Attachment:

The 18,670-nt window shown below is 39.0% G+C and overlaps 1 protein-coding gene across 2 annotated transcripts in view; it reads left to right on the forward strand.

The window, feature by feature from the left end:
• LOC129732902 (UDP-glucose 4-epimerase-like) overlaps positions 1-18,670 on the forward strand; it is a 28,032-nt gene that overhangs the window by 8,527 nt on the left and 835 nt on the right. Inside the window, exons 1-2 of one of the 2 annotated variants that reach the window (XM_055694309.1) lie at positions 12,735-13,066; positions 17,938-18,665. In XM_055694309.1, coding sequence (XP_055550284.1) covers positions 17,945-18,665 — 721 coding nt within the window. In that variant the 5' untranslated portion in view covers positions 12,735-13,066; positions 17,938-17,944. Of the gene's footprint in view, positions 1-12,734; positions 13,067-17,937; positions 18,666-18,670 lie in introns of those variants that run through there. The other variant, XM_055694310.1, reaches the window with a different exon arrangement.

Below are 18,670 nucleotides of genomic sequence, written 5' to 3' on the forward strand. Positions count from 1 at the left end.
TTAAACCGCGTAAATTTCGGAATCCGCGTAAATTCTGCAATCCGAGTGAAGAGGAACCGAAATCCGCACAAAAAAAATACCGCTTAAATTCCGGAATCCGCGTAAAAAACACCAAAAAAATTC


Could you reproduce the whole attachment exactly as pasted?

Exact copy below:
The 18,670-nt window shown below is 39.0% G+C and overlaps 1 protein-coding gene across 2 annotated transcripts in view; it reads left to right on the forward strand.

The window, feature by feature from the left end:
• LOC129732902 (UDP-glucose 4-epimerase-like) overlaps positions 1-18,670 on the forward strand; it is a 28,032-nt gene that overhangs the window by 8,527 nt on the left and 835 nt on the right. Inside the window, exons 1-2 of one of the 2 annotated variants that reach the window (XM_055694309.1) lie at positions 12,735-13,066; positions 17,938-18,665. In XM_055694309.1, coding sequence (XP_055550284.1) covers positions 17,945-18,665 — 721 coding nt within the window. In that variant the 5' untranslated portion in view covers positions 12,735-13,066; positions 17,938-17,944. Of the gene's footprint in view, positions 1-12,734; positions 13,067-17,937; positions 18,666-18,670 lie in introns of those variants that run through there. The other variant, XM_055694310.1, reaches the window with a different exon arrangement.

Below are 18,670 nucleotides of genomic sequence, written 5' to 3' on the forward strand. Positions count from 1 at the left end.
TTAAACCGCGTAAATTTCGGAATCCGCGTAAATTCTGCAATCCGAGTGAAGAGGAACCGAAATCCGCACAAAAAAAATACCGCTTAAATTCCGGAATCCGCGTAAAAAACACCAAAAAAATTC